There’s mile upon mile of beautiful sandy beach in Oman. Yet the coast seems to be deserted for the most part of the day, save for the lone swimmer, a few joggers and couples staying in the international hotels taking a walk. So if you want to get away from everything, this is the place to head. And the sea is so clean to swim in.
But if the beach near my hotel in Qurum, Muscat, is anything to go by the sands come alive in the late afternoon. Out of what seems like no-where, the locals appear in their droves. Wearing replica football kits of the main European teams, they arrive for some serious sporting action. The beaches become alive with back-to-back mass games of football. And the players have thought of everything – they bring coloured vest tops so the two sides won’t get confused and also mini goal nets. They are a friendly bunch and passers-by are invited to join in.
The large scale games of football are a sight to be seen and must involve literally hundreds of Omanis. Many of the beachfront cafes don’t open until late afternoon to cater for the locals, making it clear who the businesses see as their main target market. Anywhere else in the world and the shacks would open in the morning to cater for Europeans.
It all goes to show that tourism is very much in its infancy in Oman. I’m told that the tourism ministry has been going only three years in fact. Although tourists have been coming for longer than that.
But the word I can’t get off with Oman is “potential”. It has the infrastructure in the form of high class hotels and top resorts, yet I’m here in what is deemed the “high” season and the place doesn’t seem overrun.
There is already a lot on offer for the tourist. For example, I joined a half-day trip around Muscat and saw the Sultan’s wonderful palace which is covered in gold. We visited the amazing souk and fish market in Muttrah, near Muscat, where the fish were so fresh they were almost jumping off the counters.
But I think the country as a whole could make more of its history. It has quite a story to tell. The forts above the harbour in Muscat, for example, date from when the Portuguese held sway in the 1500s. They built their principal Naval base in the town. Later when the Portuguese were ousted with the help of the British (who were to have great influence in the 1800s), they were strengthened. Many are still used today to defend the Omani coast.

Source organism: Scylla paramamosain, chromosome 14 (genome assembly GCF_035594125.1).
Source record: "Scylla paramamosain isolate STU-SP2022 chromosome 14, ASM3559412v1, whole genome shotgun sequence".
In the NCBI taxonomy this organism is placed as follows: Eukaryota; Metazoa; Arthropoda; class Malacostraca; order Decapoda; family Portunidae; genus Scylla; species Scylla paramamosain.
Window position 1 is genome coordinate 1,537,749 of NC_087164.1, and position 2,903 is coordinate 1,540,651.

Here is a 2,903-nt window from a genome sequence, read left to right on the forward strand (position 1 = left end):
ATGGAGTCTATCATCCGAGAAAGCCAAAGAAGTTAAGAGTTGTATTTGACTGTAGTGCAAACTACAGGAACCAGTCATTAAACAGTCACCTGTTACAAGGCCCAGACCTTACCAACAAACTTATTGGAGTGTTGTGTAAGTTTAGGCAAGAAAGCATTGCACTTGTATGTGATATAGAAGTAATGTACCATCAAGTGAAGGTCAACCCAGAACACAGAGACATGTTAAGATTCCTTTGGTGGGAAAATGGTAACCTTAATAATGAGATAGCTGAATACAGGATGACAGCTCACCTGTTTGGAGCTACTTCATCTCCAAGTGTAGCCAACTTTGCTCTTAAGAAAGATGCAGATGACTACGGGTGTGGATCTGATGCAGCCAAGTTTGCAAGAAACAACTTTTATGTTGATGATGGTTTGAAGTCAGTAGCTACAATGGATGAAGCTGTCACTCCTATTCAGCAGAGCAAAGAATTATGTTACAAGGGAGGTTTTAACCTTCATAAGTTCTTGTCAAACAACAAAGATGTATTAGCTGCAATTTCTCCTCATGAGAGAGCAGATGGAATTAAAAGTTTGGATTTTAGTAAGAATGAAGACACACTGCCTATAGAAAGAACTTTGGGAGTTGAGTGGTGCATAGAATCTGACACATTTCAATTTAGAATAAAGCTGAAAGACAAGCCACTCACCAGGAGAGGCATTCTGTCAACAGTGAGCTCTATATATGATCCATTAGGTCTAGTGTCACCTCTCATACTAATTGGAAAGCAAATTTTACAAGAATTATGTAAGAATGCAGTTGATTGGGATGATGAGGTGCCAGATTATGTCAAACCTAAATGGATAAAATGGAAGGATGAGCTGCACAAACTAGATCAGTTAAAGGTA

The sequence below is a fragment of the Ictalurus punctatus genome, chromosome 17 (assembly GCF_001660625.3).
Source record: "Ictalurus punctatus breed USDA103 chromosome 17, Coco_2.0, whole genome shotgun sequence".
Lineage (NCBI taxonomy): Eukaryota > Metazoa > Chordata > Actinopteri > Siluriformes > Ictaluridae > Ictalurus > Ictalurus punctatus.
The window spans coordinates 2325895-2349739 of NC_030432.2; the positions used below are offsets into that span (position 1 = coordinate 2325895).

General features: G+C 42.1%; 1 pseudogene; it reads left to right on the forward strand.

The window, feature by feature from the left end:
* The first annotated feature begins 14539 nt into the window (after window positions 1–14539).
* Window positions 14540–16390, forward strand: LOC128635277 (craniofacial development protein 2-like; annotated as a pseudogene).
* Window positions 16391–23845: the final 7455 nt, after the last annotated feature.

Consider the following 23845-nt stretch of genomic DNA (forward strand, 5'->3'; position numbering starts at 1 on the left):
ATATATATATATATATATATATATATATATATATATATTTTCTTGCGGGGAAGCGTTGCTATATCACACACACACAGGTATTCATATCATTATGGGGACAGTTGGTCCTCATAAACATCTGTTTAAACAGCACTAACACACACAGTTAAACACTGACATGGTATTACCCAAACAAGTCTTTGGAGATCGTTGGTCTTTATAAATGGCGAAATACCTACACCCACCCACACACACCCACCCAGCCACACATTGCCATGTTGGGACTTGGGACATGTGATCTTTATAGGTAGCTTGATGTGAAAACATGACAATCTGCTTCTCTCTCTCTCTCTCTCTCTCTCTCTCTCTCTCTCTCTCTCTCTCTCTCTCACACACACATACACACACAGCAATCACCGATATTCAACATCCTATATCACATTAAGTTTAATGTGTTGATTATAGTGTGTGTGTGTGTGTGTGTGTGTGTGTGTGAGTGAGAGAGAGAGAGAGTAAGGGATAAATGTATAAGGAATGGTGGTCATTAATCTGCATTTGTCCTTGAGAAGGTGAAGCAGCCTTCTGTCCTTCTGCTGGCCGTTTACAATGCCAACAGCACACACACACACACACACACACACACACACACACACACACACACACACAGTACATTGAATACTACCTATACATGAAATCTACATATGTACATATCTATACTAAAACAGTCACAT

I also took a trip to Nizwa in the interior, about 100 miles from Muscat. To get to this area, you take the motorway through vast arid desert expanses. Modern towns have sprung up but there are still many surviving villages built on ancient foundations.
In the interior you also find forts, dating from the time when Muscat and Oman were great rivals. Nizwa fort, originating from the 1600s, took 12 years to build. It has a massive circular tower, sunk 30 metres deep to withstand vibrations; it offers a great overview of Nizwa and its souk.
These historic monuments have been lovingly restored and are in a good condition for their age.
What’s missing is interpretation; the audio guides that you see elsewhere in the world are not there and the signage is very basic (often limited to room names e.g. kitchen). I also didn’t really see any shops where you could buy a guidebook or postcards.
Oman’s got its history, now it just needs to be bold and tell the world all about it. It has beautiful scenery and friendly people, this place will hit new heights when it opens itself up to interpretation. It has potential.
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